In Rolling Realms, each player is given 11 realm cards. Each realm represents one of the other Stonemaier games. I wish their was a Rolling Realms realm card. Although that could be a bit Inception. One player will shuffle their cards and draw three to play with. All other players must then find those same three cards to use so each player has the same three cards ready for round one. Each realm works slightly differently, but they can be easily explained using the rule book, and have clear and simple rules printed on the card themselves. Even on game one, you will be up and running within a few minutes.
Each player will also be given a resource and score card, a pen, and eraser pad. One player will then roll the two dice and the game begins! But before I get into that, a word on the dice and pens. Even if you haven’t played many games that use dry wipe pens before, I am sure you will be able to feel the difference with the pens provided in this game. They feel comfortable in your hand and write well with a nice fine (but not too fine) tip. The pens leave a nice solid dark line wen used. Not that washed out faded line so many others give you. It's just a pen, I get that, but it feels nice! It feels Stonemaier.
Now, onto the dice. They are huge! Jamey originally wanted to have even bigger ones, but felt they didn’t roll that well, and could cause damage to some people tables. Being in possession of my own giant D20, I can vouch this is the case! So, in effect, this is as big as dice can get without those two real issues becoming a problem. That’s a comforting thought, isn’t it?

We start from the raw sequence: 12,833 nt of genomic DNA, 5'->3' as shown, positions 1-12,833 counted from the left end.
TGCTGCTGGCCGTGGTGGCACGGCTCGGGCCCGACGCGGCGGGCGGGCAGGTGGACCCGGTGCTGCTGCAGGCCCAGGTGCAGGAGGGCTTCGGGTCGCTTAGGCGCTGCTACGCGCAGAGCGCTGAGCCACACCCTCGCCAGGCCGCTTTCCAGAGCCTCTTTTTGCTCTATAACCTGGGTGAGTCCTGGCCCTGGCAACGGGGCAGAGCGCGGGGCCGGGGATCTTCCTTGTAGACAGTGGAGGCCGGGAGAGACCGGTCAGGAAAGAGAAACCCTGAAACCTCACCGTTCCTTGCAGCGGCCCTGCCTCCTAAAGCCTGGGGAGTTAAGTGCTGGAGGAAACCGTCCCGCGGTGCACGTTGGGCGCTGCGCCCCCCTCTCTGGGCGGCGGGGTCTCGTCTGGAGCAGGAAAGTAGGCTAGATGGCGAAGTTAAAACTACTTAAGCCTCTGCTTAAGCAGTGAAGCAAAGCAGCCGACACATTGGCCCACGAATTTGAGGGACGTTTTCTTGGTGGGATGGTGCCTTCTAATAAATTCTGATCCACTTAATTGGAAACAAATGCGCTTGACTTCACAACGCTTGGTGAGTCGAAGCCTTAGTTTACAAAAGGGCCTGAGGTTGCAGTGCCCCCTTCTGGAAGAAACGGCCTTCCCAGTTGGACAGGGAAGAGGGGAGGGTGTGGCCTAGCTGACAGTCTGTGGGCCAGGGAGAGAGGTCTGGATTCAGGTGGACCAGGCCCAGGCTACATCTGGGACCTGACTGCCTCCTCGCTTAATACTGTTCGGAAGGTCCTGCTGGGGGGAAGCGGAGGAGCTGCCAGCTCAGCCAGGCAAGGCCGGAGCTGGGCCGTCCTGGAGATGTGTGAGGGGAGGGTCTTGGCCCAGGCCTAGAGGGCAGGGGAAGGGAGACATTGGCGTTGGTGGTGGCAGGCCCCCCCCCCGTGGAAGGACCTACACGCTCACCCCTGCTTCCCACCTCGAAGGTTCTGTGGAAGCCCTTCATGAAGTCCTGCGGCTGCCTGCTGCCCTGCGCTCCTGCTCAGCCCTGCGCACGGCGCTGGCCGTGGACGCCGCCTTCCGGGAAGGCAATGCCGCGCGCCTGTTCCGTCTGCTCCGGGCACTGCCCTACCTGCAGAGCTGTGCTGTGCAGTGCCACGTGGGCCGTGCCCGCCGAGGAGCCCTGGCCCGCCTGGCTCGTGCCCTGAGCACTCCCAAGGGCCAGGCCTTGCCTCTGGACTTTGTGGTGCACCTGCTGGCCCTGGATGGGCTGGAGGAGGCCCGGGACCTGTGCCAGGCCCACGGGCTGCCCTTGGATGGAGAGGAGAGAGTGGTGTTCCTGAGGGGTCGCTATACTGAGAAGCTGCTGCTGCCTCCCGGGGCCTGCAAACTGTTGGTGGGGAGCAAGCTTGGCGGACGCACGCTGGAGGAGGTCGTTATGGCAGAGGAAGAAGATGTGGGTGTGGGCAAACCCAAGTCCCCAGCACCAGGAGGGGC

OK, onto the game! You will roll the two dice nine times, each player uses the same dice faces shown each round to activate two realms. You cannot use both dice for the same realm card. You will then draw three more realms from the remaining eight realms and go again. Rinse and repeat one final time with three more realms from the remaining five and then score your total points.
To see how each realm works you can check the full rule book or you can play along with Jamey here. But I will go through them briefly to give you an idea. Each realm has a style and theme that follows the Stonemaier game that it‘s named after. All-be-it in a very light way! The idea being that you are rolling dice through all the realms created within the Stonemaier universe.
Between Two Castles.
In this realm, players are looking to place die values in columns, ensuring each die is below a number of a lower value. Each completed row will gain you resources. Each column completed across each individual castle will gain you a star. This is a nice simple realm and a good one to start with when teaching the game. It is also a good realm to explain about using your bonuses seeing as there are ten spaces to mark a number and only nine rounds to do so!
Charterstone has a fascinating way to use the dice. There are spaces, laid out horizontally to mark each possible dice face from one to six, each one gaining you a resource when you do. There is a crate shown under each dice symbol. In this crate you must mark whatever dice face was shown on the other die, the turn you mark the number above. Ideally you want to mark the top row number when the other die shows the same number as a previous round when you also activated this realm. This is because in order to gain stars, you must mark off the bottom row crates with a dice face that matches one of the numbers you placed here; and you can mark more than one crate per turn if the numbers there are the same. For example, if you marked the six when the other die showed a one, you would put a one in the crate below. If when you mark off the three and four, the other die face again was a one, a one would noW appear in three crates. If on a later turn, one of the die faces rolled shows a one, you can use this one to mark off three crates and gain three stars in one move.
Between Two Cities